With the EU to set out its latest guidelines on the Brexit negotiations later today, much attention will be given to the negative reception to Theresa May’s pick and mix approach to accessing the single market. In particular, financial services and her dashed hopes for the City continuing to access the EU single market through mutual recognition will be headline news.
Less prominent but no less important will be the likely reception that will be given to May’s proposals on customs. Of intrinsic importance to the free flow of trade, the integrity of the market either side of the channel and the Northern Ireland question, May’s position on customs in her speech last Friday built on a paper released last August setting out two models for a new customs deal with the EU.
The first of these models, a new “Customs Partnership”, is, in the words of the UK government itself, based on an unprecedented approach, where the UK would mirror the EU’s requirements for imports from the rest of the world where their final destination is the EU (not the UK). Novel in thinking, it has raised many questions amongst the business community and does not fill EU negotiators with excitement.
The second, a “highly streamlined customs arrangement” would look to take advantage of existing customs arrangements such as the Common Transit Convention (CTC); include measures to promote trade facilitation, for example a continued waiver from the requirement to submit entry and exit summary declarations for goods being moved between the UK and the EU; and implement technology-based solutions to facilitate compliance with customs procedures.
At the heart of the second model is the idea of reducing pressure and the risk of delays at ports and airports by mutual recognition of “authorised economic operators” and a technology-based pre-arrival notification system. The logic is to enable faster clearance of goods, the smooth flow of traffic, and critically avoid congestion at key pinch points like the Port of Dover and Eurotunnel.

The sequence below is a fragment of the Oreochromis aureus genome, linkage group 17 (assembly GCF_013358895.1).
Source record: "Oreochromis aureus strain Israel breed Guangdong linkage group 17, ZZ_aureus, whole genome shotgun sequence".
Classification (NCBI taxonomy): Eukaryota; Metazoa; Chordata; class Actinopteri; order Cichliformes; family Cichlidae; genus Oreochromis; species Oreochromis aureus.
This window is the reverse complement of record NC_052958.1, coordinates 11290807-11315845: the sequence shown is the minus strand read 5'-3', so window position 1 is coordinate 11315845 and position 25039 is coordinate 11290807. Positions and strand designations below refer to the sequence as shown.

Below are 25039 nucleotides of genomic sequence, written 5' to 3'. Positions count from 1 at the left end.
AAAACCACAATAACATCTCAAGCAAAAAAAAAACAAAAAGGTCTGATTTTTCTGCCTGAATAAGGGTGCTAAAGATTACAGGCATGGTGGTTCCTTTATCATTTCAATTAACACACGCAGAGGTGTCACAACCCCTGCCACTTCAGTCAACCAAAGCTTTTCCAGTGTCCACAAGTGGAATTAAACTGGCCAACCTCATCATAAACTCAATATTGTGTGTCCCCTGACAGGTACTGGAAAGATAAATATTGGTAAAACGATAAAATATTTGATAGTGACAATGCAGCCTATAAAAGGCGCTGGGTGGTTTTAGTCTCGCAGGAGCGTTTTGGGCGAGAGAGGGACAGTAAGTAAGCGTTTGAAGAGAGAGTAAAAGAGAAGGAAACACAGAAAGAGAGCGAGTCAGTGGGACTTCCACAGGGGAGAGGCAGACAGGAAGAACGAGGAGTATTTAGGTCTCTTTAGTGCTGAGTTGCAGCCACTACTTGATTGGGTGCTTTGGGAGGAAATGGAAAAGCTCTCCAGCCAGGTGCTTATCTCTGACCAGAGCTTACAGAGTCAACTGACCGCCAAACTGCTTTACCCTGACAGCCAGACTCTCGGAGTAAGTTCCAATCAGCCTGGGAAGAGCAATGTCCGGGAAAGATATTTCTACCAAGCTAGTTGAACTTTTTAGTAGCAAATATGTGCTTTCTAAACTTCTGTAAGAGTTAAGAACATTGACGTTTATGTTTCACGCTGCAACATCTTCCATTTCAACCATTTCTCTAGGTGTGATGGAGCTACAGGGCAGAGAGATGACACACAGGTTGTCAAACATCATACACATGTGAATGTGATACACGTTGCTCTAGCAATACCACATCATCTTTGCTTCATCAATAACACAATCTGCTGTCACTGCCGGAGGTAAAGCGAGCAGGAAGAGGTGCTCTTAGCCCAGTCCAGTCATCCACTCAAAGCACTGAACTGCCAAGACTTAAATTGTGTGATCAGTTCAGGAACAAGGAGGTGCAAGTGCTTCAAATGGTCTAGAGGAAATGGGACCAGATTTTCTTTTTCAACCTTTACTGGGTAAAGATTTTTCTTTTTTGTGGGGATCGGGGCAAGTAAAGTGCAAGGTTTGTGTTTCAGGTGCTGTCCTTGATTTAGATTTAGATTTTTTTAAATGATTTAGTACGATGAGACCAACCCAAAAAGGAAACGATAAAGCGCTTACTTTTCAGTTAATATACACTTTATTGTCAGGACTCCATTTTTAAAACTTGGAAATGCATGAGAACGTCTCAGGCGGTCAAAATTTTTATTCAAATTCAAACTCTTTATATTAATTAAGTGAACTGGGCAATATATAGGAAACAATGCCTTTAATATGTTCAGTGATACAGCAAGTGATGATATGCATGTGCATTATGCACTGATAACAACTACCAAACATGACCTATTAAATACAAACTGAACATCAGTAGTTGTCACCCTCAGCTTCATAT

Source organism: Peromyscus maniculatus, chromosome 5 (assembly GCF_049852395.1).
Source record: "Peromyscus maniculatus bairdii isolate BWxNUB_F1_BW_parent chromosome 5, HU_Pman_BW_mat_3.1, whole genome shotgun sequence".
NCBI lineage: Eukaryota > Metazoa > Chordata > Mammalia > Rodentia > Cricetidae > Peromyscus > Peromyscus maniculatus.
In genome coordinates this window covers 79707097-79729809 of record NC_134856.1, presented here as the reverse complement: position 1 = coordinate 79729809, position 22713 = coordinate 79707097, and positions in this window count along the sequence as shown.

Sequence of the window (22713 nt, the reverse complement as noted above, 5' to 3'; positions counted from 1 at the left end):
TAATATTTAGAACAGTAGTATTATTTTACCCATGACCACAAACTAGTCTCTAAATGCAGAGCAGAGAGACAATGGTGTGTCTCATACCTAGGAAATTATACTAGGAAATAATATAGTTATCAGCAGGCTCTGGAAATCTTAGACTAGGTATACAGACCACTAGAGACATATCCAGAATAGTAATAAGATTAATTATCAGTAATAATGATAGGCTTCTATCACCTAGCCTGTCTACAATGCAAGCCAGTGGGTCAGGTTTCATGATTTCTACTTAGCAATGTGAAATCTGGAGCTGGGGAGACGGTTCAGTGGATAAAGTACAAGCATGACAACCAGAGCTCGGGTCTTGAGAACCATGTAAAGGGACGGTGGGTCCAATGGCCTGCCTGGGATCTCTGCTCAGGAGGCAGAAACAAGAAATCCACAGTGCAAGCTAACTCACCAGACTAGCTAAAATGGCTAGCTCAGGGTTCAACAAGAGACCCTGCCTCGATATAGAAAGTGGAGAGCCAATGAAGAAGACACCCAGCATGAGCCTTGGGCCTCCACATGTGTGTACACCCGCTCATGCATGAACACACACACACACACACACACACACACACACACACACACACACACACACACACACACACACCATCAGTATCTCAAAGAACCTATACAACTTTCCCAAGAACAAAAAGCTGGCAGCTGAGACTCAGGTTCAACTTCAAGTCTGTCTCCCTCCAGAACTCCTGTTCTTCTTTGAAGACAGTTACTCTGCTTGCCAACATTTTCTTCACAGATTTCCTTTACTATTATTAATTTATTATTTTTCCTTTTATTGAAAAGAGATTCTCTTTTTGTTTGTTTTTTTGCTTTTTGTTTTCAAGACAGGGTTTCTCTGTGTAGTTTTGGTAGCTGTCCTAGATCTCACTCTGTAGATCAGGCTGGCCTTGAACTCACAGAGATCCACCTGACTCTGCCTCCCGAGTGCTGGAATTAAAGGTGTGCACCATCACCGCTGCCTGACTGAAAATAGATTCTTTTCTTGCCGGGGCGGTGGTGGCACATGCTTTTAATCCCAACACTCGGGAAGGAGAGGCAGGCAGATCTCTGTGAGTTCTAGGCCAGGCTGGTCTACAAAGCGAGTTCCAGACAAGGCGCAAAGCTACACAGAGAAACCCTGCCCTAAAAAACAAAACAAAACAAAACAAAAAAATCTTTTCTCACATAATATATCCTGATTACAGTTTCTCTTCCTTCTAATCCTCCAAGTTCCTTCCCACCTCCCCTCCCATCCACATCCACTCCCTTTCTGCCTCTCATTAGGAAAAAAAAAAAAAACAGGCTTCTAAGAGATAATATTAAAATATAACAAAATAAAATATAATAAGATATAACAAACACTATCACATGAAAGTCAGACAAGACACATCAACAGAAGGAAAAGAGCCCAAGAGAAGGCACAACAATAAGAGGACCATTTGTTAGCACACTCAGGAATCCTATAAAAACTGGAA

The system will be heavily dependent on the technology, cooperation between the UK and EU authorities and the awareness/willingness of those trading in goods between the UK and the EU. In practice, at pinch points like Dover there will be limited physical checks of freight, as the prospect of gridlock in the south-east corner of England, where it has been said that an additional 2 minute control on freight will result in a 20km tailback on either side of the Channel, cannot easily be addressed by other measures.
To the EU such weakness in customs control and the threat that it risks to the integrity of the single market is unlikely to find favour. It will be considered tantamount to a smuggler’s charter. To UK citizens the irony of the customs proposals should not be lost either. Central to May’s Brexit position is the idea that by leaving the EU the EU the UK will “take bake control”. For a growing number of observers, her proposals on customs risk the exact opposite, resulting in a loss of control and making the UK a smuggler’s paradise for contraband, counterfeit, people and all other forms of illicit trade.